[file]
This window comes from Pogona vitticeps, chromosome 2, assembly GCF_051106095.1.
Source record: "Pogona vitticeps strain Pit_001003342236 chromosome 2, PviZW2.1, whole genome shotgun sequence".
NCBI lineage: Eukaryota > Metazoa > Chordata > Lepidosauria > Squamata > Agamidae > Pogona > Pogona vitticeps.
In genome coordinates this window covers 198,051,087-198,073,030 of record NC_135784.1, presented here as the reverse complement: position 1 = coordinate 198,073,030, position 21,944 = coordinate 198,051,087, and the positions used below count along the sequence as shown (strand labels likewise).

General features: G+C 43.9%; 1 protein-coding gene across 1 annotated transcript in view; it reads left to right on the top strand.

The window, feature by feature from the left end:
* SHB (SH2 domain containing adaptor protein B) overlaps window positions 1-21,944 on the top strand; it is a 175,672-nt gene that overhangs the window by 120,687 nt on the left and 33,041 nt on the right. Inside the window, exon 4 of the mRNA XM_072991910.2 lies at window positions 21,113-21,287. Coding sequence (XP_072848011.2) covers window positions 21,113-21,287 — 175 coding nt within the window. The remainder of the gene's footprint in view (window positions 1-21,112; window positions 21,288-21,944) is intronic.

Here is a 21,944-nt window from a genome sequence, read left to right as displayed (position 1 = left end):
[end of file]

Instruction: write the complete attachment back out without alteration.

This window comes from Pogona vitticeps, chromosome 2, assembly GCF_051106095.1.
Source record: "Pogona vitticeps strain Pit_001003342236 chromosome 2, PviZW2.1, whole genome shotgun sequence".
NCBI lineage: Eukaryota > Metazoa > Chordata > Lepidosauria > Squamata > Agamidae > Pogona > Pogona vitticeps.
In genome coordinates this window covers 198,051,087-198,073,030 of record NC_135784.1, presented here as the reverse complement: position 1 = coordinate 198,073,030, position 21,944 = coordinate 198,051,087, and the positions used below count along the sequence as shown (strand labels likewise).

General features: G+C 43.9%; 1 protein-coding gene across 1 annotated transcript in view; it reads left to right on the top strand.

The window, feature by feature from the left end:
* SHB (SH2 domain containing adaptor protein B) overlaps window positions 1-21,944 on the top strand; it is a 175,672-nt gene that overhangs the window by 120,687 nt on the left and 33,041 nt on the right. Inside the window, exon 4 of the mRNA XM_072991910.2 lies at window positions 21,113-21,287. Coding sequence (XP_072848011.2) covers window positions 21,113-21,287 — 175 coding nt within the window. The remainder of the gene's footprint in view (window positions 1-21,112; window positions 21,288-21,944) is intronic.

Here is a 21,944-nt window from a genome sequence, read left to right as displayed (position 1 = left end):